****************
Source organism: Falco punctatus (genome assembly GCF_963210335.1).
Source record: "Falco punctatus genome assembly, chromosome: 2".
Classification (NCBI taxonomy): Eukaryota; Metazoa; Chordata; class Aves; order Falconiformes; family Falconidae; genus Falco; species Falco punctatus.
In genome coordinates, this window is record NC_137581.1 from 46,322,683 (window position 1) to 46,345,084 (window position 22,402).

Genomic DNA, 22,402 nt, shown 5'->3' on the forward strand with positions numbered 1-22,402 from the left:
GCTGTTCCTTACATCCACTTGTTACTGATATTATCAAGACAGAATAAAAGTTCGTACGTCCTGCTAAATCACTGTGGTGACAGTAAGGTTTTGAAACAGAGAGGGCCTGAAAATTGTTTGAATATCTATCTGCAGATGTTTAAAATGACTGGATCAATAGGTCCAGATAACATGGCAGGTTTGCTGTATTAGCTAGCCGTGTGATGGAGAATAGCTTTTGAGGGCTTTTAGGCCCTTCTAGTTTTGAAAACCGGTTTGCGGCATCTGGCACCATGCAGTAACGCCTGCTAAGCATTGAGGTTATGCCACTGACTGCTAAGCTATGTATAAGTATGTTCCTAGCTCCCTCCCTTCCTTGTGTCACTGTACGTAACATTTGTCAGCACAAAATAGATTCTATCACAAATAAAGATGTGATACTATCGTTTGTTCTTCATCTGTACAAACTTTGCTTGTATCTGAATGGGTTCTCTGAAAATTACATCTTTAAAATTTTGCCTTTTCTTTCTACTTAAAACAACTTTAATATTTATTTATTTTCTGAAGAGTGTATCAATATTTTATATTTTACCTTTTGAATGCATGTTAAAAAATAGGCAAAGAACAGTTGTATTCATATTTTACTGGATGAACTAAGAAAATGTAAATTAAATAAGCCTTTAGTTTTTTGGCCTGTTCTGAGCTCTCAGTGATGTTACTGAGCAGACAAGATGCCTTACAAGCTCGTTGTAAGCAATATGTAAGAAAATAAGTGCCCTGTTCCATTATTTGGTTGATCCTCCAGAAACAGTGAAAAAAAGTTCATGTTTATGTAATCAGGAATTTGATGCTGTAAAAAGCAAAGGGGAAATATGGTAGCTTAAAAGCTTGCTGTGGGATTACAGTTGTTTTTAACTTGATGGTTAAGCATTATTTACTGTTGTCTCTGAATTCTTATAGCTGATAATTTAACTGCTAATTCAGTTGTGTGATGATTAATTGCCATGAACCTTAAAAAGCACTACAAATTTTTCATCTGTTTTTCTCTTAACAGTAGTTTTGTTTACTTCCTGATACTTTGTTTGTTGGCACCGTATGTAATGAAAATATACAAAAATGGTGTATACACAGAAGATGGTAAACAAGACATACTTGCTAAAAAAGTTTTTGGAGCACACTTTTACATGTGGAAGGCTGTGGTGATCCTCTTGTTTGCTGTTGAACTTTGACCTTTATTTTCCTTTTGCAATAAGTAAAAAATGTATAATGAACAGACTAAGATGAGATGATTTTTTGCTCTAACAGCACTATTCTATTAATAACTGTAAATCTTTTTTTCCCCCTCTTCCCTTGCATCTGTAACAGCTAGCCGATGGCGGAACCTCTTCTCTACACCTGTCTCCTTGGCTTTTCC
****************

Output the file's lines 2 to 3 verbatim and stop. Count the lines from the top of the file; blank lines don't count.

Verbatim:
Source record: "Falco punctatus genome assembly, chromosome: 2".
Classification (NCBI taxonomy): Eukaryota; Metazoa; Chordata; class Aves; order Falconiformes; family Falconidae; genus Falco; species Falco punctatus.